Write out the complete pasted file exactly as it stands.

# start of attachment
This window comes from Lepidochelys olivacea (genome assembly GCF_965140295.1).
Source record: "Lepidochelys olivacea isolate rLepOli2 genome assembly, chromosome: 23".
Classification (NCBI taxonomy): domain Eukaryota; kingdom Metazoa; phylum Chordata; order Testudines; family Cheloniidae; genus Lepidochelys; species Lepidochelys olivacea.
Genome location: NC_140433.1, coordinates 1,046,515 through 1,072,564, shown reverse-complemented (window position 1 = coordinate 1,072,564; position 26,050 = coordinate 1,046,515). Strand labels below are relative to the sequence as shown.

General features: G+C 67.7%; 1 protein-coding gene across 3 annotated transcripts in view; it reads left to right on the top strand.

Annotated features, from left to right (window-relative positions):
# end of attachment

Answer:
This window comes from Lepidochelys olivacea (genome assembly GCF_965140295.1).
Source record: "Lepidochelys olivacea isolate rLepOli2 genome assembly, chromosome: 23".
Classification (NCBI taxonomy): domain Eukaryota; kingdom Metazoa; phylum Chordata; order Testudines; family Cheloniidae; genus Lepidochelys; species Lepidochelys olivacea.
Genome location: NC_140433.1, coordinates 1,046,515 through 1,072,564, shown reverse-complemented (window position 1 = coordinate 1,072,564; position 26,050 = coordinate 1,046,515). Strand labels below are relative to the sequence as shown.

General features: G+C 67.7%; 1 protein-coding gene across 3 annotated transcripts in view; it reads left to right on the top strand.

Annotated features, from left to right (window-relative positions):